Friday, October 18, 2013

Who or what is Lotsaknots?

Simply put, Lotsaknots is the company formed by Claudia Segal and Janet Dykstra in 2002 when we realized we were producing more textiles, knitting, weaving, crochet, spinning, than our family and friends could use.  We both enjoyed the creation process and we decided to enter a couple of crafts fairs and sell our stuff.

That's the quick and dirty explanation.  But what's the rest of the story.  Janet and I share a lifelong passion for textiles.  We both learned to knit and crochet at a very young age and have progressed over the years to creating our own designs.  Janet's first knitting project, at age 7, was a sweater.  I started with smaller projects, choosing to outfit all my dolls with hand knit and hand crocheted outfits.  Most fit very poorly but I enjoyed the process and it was fun!

Many, many years later we enjoy creating shawls, sweaters, vests, hats, fingerless mitts, scarves and anything else.  The list is extremely long.  Some things are featured on our website, and we will feature our designs for sale in our Etsy shop soon.

In 2003 I took my first weaving class and was hooked by the third week.  Despite being blind in one eye and having almost no peripheral vision in my other, I love handling the yarn for every process of weaving.  I often find myself daydreaming about the calculations for my next project.

Janet's mother used to say that knitting was her therapy and cost less than a psychiatrist.  We both agree with her and we have the added advantage of working together on most projects.  Since we live together, it's so easy exchange ideas.  Last night, Janet handed me her current warp plan and asked my opinion.
We went downstairs to the studio together and checked out the options for a few additions together.  It's a great system that works well for us.

Our current focus is on weaving baby wraps.  Janet and I are winding the warps together.  Janet has helped me thread and beam the warp and she has worked on every part of the weaving process except actually throwing the shuttle and weaving.  She leaves that to me.  I have been weaving for 10 years now and find each warp, each project has its own thrill.  I love watching the fabric form and thinking about its use and the things that inspired the warp stripes.  It's different for each warp and that's what holds my interest.  Even for 20 yards! or is it 20 meters?  I'll have to check my project sheet and make certain I'm following my own guidelines.

I am almost fanatical about writing everything down on paper.  I'd love to convert to the computer and iWeaveIt is almost good enough for planning my projects.  The project planner is still missing a few essentials.  Hopefully, they will continue to improve this program.  So, for now, I rely on the weaving calculator in Weavolution and my printer.

That's the history of Lotsaknots and an introduction to our studio and weaving.  I have many people to thank for teaching and encouraging me to be a good hand weaver.  Sue Helmken was my first weaving teacher, Tom Knisely from The Mannings has been a teacher and a mentor, Marsha provided transportation and friendship to get me through the early stages.  The list is very long and there are many weavers who has inspired me and have given me guidance.  I am grateful to everyone of them.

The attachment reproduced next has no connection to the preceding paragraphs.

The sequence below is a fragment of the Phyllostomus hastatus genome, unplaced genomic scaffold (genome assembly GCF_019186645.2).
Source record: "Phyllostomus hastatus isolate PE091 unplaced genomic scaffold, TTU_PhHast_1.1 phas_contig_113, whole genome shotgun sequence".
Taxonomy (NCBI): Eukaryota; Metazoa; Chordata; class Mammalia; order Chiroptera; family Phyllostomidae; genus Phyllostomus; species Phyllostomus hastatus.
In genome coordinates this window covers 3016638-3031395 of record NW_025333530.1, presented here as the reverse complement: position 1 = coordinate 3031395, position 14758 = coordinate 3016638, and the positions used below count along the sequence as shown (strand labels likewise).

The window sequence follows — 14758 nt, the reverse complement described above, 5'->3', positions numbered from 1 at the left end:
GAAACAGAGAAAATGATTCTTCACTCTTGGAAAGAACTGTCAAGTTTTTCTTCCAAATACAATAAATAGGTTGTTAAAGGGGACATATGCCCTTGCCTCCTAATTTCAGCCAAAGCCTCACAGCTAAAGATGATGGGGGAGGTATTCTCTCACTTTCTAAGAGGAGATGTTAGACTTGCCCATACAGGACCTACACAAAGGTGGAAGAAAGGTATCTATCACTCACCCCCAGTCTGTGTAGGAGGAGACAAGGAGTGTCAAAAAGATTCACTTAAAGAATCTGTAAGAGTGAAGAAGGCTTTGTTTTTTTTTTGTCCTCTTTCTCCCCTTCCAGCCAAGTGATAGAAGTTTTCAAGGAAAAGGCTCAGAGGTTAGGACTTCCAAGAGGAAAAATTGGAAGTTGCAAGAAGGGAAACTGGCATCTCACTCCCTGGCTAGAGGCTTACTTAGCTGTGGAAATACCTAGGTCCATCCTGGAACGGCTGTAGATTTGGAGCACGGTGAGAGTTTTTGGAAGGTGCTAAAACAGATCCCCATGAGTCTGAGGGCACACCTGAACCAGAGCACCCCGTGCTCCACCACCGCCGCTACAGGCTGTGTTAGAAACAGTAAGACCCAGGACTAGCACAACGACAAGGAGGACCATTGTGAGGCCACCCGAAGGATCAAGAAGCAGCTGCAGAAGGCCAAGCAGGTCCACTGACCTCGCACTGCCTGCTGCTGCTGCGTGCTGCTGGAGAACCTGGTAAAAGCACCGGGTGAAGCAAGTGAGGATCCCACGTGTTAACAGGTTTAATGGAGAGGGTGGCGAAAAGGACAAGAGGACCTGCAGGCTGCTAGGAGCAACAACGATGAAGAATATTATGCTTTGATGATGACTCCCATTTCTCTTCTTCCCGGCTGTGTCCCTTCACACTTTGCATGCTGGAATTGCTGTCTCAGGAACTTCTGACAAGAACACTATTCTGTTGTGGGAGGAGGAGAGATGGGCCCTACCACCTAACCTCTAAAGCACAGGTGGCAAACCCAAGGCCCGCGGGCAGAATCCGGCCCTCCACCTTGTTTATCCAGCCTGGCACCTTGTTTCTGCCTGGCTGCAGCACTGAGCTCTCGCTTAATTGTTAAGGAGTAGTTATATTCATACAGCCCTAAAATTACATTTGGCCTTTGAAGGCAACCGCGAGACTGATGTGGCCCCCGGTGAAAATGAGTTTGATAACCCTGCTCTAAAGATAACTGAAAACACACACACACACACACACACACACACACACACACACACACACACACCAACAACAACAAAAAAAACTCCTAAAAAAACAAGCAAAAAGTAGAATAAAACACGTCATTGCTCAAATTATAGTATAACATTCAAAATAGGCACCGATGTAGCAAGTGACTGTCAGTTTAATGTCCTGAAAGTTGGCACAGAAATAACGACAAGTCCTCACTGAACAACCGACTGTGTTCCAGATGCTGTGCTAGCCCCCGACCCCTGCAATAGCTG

Next blog post  I will write more about our current projects and the hand made items on sale in our Etsy shop.

Wednesday, October 2, 2013

What's on the loom?

I never seem to have just one project in process but I just finished 4 rugs, including the best one I have ever made:   It's an 8 foot long runner that will hopefully go somewhere in our home.  The colors are almost perfect for our main floor and I am very proud of the result.

Both my floor looms are currently empty and I have been sampling for my first baby wrap.  What's a baby wrap?  It can be many things but the ones I am planning are long (4 - 6 yards) pieces of fabric used to hold a baby against your body.  The wrapping process is quite elaborate as the fabric wraps around the wearer, the baby, over the shoulders and around the body of the wearer a second time.  Instructions can be found all over YouTube.  Here is one I find quite helpful:

I received a request for a custom baby wrap about a month ago.  I read everything I could find and consulted with my client to learn she wanted a handwoven baby wrap.  I started, as I always do, with a little sample to see which weft my client preferred with the striped warp I wound using the colors of her choosing.

The top half is the green weft separated by the silver and the bottom half is the pink weft.  The pink is very bright and cheery and that's the color my client chose.  She has 2 daughters and the wrap will be large enough to hold both her toddler and her 6 month old.

I am looking forward to doing many more wraps in the future and have found a pattern I am hoping to try soon.  I will probably sample it first to learn more about the colors and design.  Here is a small sample of one of my favorite patterns:  

This pattern allows for a different color at each edge or rail as they are known in the baby wrap lingo.  It makes it easier when using the wrap to have some differentiation between the two edges.  I am looking forward to sampling this design on one of my other looms.  Winding the warp may be complex or I may wind half the total number of ends in each color and divide them in the reed.  Then, I will warp the loom front to back and the threads will fall into place as I beam the warp.  I will do my best to take photos as I move along.

We currently have a waiting list for handwoven baby wraps but will be moving full steam ahead now that vacations are over.  I expect the waiting list will diminish quickly.  

Feel free to contact us with any questions at lotsaknots at msn dot com.  You can also leave a note on our Facebook page.  

Happy weaving!
Claudia and Janet